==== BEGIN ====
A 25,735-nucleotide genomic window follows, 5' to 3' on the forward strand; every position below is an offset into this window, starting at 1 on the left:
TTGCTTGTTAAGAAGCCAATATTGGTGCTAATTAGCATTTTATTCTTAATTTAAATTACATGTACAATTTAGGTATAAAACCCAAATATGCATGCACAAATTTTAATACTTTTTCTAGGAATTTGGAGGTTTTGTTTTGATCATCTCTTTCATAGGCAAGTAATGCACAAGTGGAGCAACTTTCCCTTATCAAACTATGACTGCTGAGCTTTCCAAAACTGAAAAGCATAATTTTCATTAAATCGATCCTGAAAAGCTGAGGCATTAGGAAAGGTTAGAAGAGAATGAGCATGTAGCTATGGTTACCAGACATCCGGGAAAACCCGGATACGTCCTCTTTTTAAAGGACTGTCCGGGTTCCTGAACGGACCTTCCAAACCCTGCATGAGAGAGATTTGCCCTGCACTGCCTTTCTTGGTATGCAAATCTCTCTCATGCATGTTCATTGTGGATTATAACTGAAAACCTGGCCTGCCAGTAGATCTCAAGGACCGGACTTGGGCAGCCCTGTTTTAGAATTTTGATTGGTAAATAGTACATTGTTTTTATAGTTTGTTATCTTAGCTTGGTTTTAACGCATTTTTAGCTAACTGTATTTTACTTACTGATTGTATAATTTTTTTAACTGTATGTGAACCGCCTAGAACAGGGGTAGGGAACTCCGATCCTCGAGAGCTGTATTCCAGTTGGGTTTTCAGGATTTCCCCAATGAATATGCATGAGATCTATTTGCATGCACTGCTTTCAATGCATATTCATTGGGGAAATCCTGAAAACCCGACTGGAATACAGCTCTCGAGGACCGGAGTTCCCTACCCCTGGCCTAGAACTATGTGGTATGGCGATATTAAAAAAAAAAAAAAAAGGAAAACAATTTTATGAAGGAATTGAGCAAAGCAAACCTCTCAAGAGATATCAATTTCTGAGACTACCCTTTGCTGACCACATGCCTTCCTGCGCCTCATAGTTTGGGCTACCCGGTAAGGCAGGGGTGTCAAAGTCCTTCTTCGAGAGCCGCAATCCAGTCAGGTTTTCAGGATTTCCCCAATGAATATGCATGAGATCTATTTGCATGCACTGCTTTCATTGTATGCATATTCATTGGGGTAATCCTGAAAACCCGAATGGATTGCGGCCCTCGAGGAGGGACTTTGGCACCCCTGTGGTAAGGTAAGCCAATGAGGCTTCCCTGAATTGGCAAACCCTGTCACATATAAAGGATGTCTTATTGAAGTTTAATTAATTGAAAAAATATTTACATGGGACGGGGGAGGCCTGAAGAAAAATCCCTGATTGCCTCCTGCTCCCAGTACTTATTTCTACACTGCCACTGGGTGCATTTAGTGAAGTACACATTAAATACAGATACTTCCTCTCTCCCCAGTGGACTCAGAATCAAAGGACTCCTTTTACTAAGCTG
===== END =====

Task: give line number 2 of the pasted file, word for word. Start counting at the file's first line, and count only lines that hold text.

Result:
TTGCTTGTTAAGAAGCCAATATTGGTGCTAATTAGCATTTTATTCTTAATTTAAATTACATGTACAATTTAGGTATAAAACCCAAATATGCATGCACAAATTTTAATACTTTTTCTAGGAATTTGGAGGTTTTGTTTTGATCATCTCTTTCATAGGCAAGTAATGCACAAGTGGAGCAACTTTCCCTTATCAAACTATGACTGCTGAGCTTTCCAAAACTGAAAAGCATAATTTTCATTAAATCGATCCTGAAAAGCTGAGGCATTAGGAAAGGTTAGAAGAGAATGAGCATGTAGCTATGGTTACCAGACATCCGGGAAAACCCGGATACGTCCTCTTTTTAAAGGACTGTCCGGGTTCCTGAACGGACCTTCCAAACCCTGCATGAGAGAGATTTGCCCTGCACTGCCTTTCTTGGTATGCAAATCTCTCTCATGCATGTTCATTGTGGATTATAACTGAAAACCTGGCCTGCCAGTAGATCTCAAGGACCGGACTTGGGCAGCCCTGTTTTAGAATTTTGATTGGTAAATAGTACATTGTTTTTATAGTTTGTTATCTTAGCTTGGTTTTAACGCATTTTTAGCTAACTGTATTTTACTTACTGATTGTATAATTTTTTTAACTGTATGTGAACCGCCTAGAACAGGGGTAGGGAACTCCGATCCTCGAGAGCTGTATTCCAGTTGGGTTTTCAGGATTTCCCCAATGAATATGCATGAGATCTATTTGCATGCACTGCTTTCAATGCATATTCATTGGGGAAATCCTGAAAACCCGACTGGAATACAGCTCTCGAGGACCGGAGTTCCCTACCCCTGGCCTAGAACTATGTGGTATGGCGATATTAAAAAAAAAAAAAAAAGGAAAACAATTTTATGAAGGAATTGAGCAAAGCAAACCTCTCAAGAGATATCAATTTCTGAGACTACCCTTTGCTGACCACATGCCTTCCTGCGCCTCATAGTTTGGGCTACCCGGTAAGGCAGGGGTGTCAAAGTCCTTCTTCGAGAGCCGCAATCCAGTCAGGTTTTCAGGATTTCCCCAATGAATATGCATGAGATCTATTTGCATGCACTGCTTTCATTGTATGCATATTCATTGGGGTAATCCTGAAAACCCGAATGGATTGCGGCCCTCGAGGAGGGACTTTGGCACCCCTGTGGTAAGGTAAGCCAATGAGGCTTCCCTGAATTGGCAAACCCTGTCACATATAAAGGATGTCTTATTGAAGTTTAATTAATTGAAAAAATATTTACATGGGACGGGGGAGGCCTGAAGAAAAATCCCTGATTGCCTCCTGCTCCCAGTACTTATTTCTACACTGCCACTGGGTGCATTTAGTGAAGTACACATTAAATACAGATACTTCCTCTCTCCCCAGTGGACTCAGAATCAAAGGACTCCTTTTACTAAGCTG